"I am a Speaker and Certified Personal Health Coach who helps diabetics and others reduce their reliance on medications, lose weight, and gain energy naturally without deprivation diets or strenuous exercise. All while focusing on your health and wellness!"

February 17, 2019

The Skinny on Fats

Does fat make you fat or is fat healthy for you?

Well, let’s start with this. In the “old days” fat was evil. Fat they said, makes you fat. So America started turning to the fat-free craze. The problem was that lead us to high obesity and diabetes rates. Why? Because companies substituted fat with sugar and other bad things to help with the taste of their highly processed poison. We then became addicted to the sugar and the taste of this “food” causing havoc on our bodies. As we learned in a previous article, sugar, not fat, is the main cause of heart disease, diabetes, and many other diseases.

Eventually came the opposite fad of “Fat is good. Our bodies need fat.” And the “Fat doesn’t make you fat” crowd. And Americans still became fat.

So what’s the truth? The truth is somewhere in the middle. Our bodies need fat. But it needs good fats. The phrase should really be “Good fats don’t make you fat.” Or better still, “Good fats make you healthy”. Many studies now have shown that eating good fats keep you healthy and reduce your risk of heart disease.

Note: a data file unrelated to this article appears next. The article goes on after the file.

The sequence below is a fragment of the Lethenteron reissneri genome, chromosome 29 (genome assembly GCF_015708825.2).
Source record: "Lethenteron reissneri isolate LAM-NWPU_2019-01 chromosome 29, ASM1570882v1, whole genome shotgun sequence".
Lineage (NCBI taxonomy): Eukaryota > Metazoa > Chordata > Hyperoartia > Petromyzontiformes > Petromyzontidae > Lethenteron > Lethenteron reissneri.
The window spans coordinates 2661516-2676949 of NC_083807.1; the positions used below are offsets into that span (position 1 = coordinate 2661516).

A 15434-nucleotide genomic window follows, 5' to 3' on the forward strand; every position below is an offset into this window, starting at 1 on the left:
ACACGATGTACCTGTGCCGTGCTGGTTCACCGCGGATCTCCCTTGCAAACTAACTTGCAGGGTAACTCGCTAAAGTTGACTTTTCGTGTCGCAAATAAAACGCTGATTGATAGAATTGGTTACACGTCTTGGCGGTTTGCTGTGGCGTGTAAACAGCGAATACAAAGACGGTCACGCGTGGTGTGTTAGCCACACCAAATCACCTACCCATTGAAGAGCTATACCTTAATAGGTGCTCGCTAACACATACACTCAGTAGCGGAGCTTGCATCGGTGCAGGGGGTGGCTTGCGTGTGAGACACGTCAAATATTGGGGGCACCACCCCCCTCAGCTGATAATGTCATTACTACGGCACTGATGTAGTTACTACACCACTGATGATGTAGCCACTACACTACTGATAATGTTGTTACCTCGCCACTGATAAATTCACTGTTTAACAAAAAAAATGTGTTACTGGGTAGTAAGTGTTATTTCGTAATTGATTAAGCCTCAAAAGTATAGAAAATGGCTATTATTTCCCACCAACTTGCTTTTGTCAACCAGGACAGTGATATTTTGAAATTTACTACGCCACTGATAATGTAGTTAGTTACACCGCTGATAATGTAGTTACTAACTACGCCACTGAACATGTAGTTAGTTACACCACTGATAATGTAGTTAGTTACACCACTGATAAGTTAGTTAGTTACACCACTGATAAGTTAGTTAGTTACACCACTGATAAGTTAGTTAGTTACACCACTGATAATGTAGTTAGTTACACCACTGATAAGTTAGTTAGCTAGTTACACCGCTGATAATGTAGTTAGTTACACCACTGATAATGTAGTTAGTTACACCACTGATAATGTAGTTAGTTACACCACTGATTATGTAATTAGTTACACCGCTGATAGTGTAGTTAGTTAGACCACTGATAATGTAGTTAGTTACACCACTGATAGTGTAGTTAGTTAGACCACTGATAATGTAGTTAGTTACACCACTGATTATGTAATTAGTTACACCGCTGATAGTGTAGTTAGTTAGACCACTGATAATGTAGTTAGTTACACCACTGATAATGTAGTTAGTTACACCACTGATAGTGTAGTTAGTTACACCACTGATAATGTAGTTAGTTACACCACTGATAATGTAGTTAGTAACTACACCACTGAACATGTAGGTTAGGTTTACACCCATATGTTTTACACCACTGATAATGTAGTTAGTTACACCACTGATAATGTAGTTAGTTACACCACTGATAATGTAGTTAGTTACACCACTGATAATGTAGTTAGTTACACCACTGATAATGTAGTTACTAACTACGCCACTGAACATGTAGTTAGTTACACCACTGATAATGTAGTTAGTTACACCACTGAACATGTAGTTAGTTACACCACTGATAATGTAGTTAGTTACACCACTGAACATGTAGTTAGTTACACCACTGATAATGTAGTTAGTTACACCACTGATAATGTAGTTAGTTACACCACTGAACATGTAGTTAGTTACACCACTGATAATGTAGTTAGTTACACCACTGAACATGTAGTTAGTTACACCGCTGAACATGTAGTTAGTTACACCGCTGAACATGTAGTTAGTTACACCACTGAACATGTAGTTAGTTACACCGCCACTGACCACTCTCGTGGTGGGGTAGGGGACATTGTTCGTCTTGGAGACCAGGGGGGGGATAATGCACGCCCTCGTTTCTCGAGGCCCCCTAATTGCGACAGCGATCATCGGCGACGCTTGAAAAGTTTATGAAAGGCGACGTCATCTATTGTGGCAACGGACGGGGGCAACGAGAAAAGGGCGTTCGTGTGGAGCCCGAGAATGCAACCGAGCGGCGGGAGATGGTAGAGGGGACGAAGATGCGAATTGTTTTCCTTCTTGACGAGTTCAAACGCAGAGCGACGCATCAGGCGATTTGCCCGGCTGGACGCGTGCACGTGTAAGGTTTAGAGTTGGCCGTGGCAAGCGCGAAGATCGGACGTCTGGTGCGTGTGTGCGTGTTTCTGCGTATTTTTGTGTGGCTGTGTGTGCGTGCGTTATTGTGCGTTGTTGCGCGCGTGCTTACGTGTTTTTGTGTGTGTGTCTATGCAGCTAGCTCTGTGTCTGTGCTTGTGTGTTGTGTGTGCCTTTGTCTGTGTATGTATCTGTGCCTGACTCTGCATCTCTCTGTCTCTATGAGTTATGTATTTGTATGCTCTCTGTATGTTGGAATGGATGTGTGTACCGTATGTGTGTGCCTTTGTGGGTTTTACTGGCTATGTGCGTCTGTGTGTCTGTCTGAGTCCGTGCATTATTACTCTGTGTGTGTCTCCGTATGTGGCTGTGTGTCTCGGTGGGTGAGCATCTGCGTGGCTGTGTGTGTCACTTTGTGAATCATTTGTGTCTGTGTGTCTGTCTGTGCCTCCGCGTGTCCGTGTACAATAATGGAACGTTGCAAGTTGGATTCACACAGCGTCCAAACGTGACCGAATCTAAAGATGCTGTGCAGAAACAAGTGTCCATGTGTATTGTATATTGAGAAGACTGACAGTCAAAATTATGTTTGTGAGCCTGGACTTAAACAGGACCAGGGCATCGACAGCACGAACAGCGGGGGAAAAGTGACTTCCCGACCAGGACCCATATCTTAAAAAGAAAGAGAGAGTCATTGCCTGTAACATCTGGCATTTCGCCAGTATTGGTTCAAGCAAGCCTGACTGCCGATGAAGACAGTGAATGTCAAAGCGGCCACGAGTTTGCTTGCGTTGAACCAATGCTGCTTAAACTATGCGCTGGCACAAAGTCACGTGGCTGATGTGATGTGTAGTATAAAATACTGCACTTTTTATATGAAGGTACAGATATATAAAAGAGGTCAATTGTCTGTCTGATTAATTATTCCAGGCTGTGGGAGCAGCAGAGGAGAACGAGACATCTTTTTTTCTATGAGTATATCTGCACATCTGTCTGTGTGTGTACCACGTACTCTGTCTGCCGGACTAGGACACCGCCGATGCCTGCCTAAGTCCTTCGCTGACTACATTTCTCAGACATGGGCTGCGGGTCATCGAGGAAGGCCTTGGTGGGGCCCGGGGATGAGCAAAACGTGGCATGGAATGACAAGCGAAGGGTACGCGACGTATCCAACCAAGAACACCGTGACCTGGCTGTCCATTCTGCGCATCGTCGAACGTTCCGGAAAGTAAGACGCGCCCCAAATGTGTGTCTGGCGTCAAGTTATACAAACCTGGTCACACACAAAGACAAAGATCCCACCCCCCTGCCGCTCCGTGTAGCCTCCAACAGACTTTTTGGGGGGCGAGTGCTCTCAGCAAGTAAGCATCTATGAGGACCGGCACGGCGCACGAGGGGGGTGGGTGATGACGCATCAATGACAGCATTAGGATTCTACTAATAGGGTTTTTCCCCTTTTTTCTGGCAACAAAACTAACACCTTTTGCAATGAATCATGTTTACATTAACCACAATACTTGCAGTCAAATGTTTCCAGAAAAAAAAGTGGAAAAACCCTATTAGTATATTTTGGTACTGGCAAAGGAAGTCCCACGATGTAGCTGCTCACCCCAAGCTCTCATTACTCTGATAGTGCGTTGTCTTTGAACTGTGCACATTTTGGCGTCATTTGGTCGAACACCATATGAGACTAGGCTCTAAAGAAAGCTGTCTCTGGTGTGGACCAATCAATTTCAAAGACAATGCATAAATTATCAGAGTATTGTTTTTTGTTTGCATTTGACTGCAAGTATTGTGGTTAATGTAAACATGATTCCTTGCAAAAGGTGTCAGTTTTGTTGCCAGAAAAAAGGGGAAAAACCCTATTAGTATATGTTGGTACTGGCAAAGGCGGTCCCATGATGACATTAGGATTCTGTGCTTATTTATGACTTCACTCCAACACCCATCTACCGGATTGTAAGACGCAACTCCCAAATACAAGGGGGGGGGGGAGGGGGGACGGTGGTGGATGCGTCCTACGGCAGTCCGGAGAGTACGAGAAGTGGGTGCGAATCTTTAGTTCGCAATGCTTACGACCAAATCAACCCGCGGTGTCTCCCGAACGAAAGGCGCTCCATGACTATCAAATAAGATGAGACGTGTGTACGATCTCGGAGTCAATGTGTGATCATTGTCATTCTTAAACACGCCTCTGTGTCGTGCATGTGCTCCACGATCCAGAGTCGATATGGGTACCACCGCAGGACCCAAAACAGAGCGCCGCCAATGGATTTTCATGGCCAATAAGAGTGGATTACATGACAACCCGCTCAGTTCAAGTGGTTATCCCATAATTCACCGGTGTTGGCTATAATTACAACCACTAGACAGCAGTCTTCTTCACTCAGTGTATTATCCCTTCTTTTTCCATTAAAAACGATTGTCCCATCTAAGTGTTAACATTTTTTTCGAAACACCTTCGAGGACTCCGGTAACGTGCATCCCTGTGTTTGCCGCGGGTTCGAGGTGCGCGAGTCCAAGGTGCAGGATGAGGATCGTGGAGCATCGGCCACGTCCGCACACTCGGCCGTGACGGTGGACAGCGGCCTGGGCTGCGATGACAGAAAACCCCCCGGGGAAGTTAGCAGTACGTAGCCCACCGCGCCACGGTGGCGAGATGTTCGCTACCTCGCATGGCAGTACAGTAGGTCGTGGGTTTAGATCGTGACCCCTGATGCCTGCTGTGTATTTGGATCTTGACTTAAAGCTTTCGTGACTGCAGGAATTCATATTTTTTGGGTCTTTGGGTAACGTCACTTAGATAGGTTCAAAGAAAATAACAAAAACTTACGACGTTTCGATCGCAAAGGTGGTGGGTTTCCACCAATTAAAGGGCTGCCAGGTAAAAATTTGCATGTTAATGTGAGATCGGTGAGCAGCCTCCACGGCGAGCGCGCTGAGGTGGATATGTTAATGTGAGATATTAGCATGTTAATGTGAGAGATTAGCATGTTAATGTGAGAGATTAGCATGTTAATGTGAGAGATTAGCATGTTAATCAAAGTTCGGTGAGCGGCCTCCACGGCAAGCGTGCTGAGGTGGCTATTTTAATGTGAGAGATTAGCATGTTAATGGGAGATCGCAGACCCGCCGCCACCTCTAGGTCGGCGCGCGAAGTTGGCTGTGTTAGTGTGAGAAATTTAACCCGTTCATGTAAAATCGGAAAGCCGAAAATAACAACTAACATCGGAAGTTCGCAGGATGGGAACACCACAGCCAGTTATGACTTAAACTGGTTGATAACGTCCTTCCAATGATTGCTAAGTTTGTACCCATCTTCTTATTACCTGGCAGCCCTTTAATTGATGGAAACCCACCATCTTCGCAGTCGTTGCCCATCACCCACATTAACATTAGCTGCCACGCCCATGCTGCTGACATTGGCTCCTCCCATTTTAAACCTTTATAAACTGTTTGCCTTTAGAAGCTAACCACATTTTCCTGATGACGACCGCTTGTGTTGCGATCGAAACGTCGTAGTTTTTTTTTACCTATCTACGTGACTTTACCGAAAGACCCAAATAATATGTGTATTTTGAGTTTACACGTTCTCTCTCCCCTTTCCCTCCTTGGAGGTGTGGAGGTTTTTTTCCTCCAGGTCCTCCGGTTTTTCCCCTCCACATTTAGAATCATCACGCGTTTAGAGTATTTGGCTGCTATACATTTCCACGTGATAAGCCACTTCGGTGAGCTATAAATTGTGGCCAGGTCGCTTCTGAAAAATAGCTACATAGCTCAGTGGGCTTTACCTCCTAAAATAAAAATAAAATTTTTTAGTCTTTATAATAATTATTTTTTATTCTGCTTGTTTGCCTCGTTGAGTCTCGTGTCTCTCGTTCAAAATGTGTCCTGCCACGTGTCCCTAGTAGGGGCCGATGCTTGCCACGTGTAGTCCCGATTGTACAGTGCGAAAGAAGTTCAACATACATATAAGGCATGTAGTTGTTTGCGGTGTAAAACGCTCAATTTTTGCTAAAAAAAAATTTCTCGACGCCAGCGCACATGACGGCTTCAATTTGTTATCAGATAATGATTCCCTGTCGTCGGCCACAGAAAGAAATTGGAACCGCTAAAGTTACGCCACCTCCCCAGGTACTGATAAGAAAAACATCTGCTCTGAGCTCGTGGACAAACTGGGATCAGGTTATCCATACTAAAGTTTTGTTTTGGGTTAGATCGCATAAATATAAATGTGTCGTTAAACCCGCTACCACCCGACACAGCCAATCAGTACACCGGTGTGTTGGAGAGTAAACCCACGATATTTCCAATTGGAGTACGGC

In a couple of weeks we will talk about GMO foods and other unhealthy processed foods. Oils are no different. Stay away from the following commonly overly processed and GMO fats. Stay Away!

  • Corn oil
  • Cottonseed oil
  • Palm and Palm Kernel oil
  • Soybean oil
  • Canola (Rapeseed) (Conventional) oil
  • Sunflower Oil (and most seed oils)
  • Vegetable Oils
  • Mayonnaise (unless home made from good fats)
  • Margarine
  • Shortening
  • Peanut Oil
  • Hydrogenated oils (and anything that says hydrogenated)

Types of Fats

Monounsaturated Fats (MUFA’s)

MUFA’s are good for us and we get them from both plant and animal foods. They can become rancid at high temperatures and are also found in some unhealthy foods as well like processed oils such as canola oil.

Studies show that the healthy ones have the following benefits:

  • Lowers blood pressure
  • Improves insulin sensitivity
  • Lowers LDL cholesterol, particularly the small dense dangerous kind.

Examples of healthy fats that contain or are MUFA’s

  • Olive Oil
  • Nuts